Data Footprint,Demonstrate understanding of contemporary technologies and privacy challenges.•Demonstrate understanding of privacy issues beyond personal preferences or comfort level.•Find, use, and cite high-quality sources using the library’s databases.

Demonstrate understanding of contemporary technologies and privacy challenges.•Demonstrate understanding of privacy issues beyond personal preferences or comfort level.•Find, use, and cite high-quality sources using the library’s databases.•Use terms and concepts from course readings to think about data capture and its centrality to the tech sector. Background: Digital technologies, including the Internet, have made possible novel types of data capture and analysis, particularly with regard to information about individuals. Some observers believe that our personal “data footprints” are changing our ideas about ourselves, our relationships, and our places and responsibilities in society. What these data footprints say about us and who has the right (and motivation) to access these revealing datasets are hotly contested issues. For the first step of this assignment, keep a diary of your own data footprint. For a minimum of 48 hours, (don’t wait until the day before the assignment is due, please)keep a record of every time you create digital traces, especially traces that are linked to your identity or personal information: for example, when you use a credit card, make a phone call, access media on an entertainment platform, send email, pay a freeway toll by passing a reader, use social media, download a file from the Internet, swipe a card to enter a building or parking structure, walk in front of a surveillance camera, purchase something in an app and so on. Digital data will be created from your online and offline activities: give this aspect of the assignment some thought. Be creative and thorough. Hopefully, you will notice forms of data capture that previously escaped your notice. You might also include other traces that may or may not identify you personally, but when linked to databases of personal information may be associated withyour data “profile” –examples would include performing a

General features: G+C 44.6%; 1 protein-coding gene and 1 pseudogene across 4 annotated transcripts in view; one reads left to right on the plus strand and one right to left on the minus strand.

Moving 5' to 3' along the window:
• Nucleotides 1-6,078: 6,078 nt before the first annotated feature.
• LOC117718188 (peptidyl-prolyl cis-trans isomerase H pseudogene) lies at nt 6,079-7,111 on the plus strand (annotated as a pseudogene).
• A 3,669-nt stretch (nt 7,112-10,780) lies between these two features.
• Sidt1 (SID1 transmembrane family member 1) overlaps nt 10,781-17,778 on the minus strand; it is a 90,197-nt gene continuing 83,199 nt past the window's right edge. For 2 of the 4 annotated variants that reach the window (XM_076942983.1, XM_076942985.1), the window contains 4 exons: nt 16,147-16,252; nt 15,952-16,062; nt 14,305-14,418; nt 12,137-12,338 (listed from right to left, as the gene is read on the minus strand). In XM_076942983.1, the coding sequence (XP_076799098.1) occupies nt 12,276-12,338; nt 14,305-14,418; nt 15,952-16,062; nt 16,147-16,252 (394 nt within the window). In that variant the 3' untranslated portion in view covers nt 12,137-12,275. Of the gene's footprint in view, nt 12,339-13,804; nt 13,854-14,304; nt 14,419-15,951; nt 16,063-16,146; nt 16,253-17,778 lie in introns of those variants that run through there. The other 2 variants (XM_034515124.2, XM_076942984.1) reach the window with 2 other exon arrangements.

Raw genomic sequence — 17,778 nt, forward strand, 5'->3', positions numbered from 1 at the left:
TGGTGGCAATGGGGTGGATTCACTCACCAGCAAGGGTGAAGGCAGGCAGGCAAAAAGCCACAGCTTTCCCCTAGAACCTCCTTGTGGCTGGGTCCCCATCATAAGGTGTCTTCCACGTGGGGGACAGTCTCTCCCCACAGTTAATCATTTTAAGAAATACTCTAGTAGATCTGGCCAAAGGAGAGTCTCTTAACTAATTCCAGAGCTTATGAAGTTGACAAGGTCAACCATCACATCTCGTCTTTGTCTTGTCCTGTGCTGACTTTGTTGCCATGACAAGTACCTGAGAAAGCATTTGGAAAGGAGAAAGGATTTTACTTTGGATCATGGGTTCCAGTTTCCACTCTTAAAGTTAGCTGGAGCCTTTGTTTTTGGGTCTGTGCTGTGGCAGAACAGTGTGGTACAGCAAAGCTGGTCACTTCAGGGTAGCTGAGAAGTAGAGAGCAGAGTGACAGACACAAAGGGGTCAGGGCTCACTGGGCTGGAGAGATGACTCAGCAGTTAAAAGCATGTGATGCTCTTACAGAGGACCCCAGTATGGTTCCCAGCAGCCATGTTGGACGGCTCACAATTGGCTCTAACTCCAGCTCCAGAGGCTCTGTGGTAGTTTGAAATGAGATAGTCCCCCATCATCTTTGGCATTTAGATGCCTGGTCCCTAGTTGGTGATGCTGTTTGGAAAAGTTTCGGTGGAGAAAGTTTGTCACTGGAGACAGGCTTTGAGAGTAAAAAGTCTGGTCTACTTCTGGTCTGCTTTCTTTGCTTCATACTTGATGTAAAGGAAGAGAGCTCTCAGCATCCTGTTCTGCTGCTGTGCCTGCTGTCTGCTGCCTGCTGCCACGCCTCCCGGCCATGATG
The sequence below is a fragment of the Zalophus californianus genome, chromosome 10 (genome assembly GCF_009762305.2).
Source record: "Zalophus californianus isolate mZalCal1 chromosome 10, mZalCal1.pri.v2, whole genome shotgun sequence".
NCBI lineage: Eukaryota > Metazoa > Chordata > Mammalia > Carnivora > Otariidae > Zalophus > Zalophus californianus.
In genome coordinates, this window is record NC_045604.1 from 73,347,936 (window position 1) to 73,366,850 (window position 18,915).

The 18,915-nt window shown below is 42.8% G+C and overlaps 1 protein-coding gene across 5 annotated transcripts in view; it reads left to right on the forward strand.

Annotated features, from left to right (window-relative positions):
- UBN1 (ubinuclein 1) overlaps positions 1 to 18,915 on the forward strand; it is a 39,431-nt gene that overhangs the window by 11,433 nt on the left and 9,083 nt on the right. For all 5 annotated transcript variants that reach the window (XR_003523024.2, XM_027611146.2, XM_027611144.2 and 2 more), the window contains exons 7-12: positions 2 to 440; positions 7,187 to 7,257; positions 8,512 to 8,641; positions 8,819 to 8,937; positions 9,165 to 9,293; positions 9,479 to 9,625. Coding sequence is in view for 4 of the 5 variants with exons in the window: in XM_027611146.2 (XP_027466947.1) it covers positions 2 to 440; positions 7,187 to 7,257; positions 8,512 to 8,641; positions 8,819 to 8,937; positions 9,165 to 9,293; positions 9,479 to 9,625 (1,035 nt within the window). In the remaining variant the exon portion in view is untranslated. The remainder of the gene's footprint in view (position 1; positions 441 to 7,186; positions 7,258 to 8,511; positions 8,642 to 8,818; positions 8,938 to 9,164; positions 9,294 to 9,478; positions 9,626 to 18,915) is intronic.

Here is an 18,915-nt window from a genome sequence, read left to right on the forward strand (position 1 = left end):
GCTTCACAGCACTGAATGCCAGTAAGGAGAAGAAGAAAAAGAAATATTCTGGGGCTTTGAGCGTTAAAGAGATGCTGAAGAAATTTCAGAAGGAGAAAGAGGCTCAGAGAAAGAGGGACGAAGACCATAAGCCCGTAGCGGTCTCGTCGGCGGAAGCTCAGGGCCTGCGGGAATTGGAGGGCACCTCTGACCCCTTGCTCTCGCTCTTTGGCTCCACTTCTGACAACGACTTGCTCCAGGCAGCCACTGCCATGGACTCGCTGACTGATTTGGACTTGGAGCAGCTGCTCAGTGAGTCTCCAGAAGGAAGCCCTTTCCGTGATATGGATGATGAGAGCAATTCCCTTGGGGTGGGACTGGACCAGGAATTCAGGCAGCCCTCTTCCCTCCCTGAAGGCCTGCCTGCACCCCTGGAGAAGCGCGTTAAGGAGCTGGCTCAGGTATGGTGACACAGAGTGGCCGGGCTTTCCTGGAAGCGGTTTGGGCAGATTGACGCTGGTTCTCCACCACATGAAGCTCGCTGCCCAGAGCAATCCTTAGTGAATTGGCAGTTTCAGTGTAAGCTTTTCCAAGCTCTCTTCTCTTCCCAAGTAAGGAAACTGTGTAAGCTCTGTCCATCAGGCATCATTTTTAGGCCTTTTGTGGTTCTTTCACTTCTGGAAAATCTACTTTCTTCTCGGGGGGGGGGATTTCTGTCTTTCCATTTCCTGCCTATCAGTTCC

2Google search, shopping on the Internet (whether or not you actually buy anything), getting your license plate scanned, speaking aloud while operating asmartphone,or having your purchases recorded at a point-of-sale scanner such as those in grocery stores or other retail outlets.Be as comprehensive as you canand think creatively about all the traces that you leave as you go about daily life. For some tips, consider the many kinds of data discussed here: https://lifehacker.com/how-to-reclaim-your-digital-privacy-from-online-trackin-1820878546Summarize the data from your diary into a table, chart or graph (not in paragraphs). This part of the assignment requires that you categorize and summarize the data you have collected and represent this interpretive work via some kind of visualization. Pie charts, bar charts, tables, scatterplots, drawings, diagrams, or any other kinds of data visualization are especially appropriate. Please DO NOT include any sensitive or private information, such as account information, names, or specific information about purchases, websites, or locations. You will turn in the summary of your diary, but you will not turn in the entire diary itself. For the final step of the assignment, briefly discuss your findings in a double-spaced paper of 3-5pagestotal, including figures. In your discussion, you may address some of the following questions or any other issues you think are relevant: what does your “data footprint” say about you –that is, what is the “profile” your data presents? What are the most frequent types of traces you leave? Are there sources of data that, when combined, reveal more than you might like? Who do you think may have access to the information, and why would they be interested? What aspects of your life are not captured in data? Be careful even in your discussion that you don’t reveal too much about yourself. Describe your process and your data, not your personal life.Finally(and most importantly), extend your findings. What does the ready availability of such data mean in terms of notions of privacy in society as a whole and for speech or political rights? What does it mean that corporations, governments, and other organizations can easily collect or access this kind of data?

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